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Wolfgang Amadeus Remembrance

Wolfgang Amadeus Mozart shares his birthday with the International Holocaust Remembrance Day. There’s a moving kind of harmony in that . . . . Albert Einstein once said that Mozart’s music was “so pure that it seemed to have been ever-present in the universe, waiting to be discovered by the master.” Later in life, the scientist confessed that “Mozart remains as beautiful and tender as he always was and always will be.” Here’s to Mozart in 2016 — and always — with his very last concerto, his only one written for the clarinet. Its middle movement is of the ever-present stuff Einstein mentions: both inimitable and inevitable.

Composer Arvo Pärt

Composer Arvo Pärt

I typically mark Remembrance Day (Veterans Day in the U.S.) by playing Benjamin Britten’s War Requiem, a dramatic, secular meditation on memory, war and loss. Here, however, I’d like to draw attention to another related musical meditation.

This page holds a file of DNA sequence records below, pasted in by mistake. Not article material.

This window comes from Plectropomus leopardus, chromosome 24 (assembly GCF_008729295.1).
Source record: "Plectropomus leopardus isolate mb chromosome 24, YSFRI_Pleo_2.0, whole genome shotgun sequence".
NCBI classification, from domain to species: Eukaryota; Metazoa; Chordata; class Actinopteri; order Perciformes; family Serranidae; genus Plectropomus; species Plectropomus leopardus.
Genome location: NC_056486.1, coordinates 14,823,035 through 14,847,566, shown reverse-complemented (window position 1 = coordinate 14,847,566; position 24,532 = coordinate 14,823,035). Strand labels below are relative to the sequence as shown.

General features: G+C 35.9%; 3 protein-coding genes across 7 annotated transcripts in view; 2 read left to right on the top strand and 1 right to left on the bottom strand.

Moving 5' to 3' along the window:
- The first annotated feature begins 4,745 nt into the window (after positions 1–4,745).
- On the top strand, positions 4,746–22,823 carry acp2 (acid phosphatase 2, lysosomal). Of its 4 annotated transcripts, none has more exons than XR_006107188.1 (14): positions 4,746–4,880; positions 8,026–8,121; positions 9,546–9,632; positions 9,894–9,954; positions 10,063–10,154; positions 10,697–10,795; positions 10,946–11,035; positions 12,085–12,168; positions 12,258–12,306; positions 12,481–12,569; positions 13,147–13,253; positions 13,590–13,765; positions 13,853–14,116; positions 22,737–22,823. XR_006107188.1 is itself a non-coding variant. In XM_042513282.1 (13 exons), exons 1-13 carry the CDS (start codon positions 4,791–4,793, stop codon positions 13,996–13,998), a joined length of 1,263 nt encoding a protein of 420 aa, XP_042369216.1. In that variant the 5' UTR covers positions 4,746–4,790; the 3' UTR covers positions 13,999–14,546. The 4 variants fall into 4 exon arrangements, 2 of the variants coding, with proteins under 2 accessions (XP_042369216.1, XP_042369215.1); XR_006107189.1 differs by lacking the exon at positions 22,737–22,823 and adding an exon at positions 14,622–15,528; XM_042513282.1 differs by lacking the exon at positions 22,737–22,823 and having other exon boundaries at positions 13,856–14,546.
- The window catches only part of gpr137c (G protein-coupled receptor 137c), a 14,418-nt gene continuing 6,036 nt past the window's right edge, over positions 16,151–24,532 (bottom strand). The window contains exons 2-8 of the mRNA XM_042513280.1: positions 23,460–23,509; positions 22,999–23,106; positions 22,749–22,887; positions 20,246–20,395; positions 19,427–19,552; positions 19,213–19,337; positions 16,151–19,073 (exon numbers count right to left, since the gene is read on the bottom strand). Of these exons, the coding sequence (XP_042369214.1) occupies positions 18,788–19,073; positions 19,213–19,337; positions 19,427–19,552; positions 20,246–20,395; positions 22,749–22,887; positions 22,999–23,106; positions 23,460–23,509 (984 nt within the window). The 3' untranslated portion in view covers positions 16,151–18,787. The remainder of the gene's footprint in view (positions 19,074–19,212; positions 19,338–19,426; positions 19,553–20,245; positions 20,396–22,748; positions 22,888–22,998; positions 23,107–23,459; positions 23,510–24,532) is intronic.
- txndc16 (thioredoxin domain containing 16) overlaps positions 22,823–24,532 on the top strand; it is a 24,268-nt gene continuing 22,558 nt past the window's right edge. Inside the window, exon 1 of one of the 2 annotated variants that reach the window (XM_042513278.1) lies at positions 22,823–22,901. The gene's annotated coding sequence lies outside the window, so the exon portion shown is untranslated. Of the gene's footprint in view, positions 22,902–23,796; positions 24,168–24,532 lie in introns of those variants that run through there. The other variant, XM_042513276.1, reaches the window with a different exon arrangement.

Cantus in Memoriam Benjamin Britten (1977), by the Estonian composer Arvo Pärt, is a reflective homage, a remembrance of the composer of the War Requiem. It simply doesn’t get more inward looking, more striking, than this. Pärt summons a musical language from an age we don’t know but which is paradoxically our own.

“The old Lie; Dulce et Decorum est
Pro patria mori.”

(The old Lie; How sweet and fitting it is to die for one’s country.) – Wilfred Owen, 1918

Shantih    shantih    shantih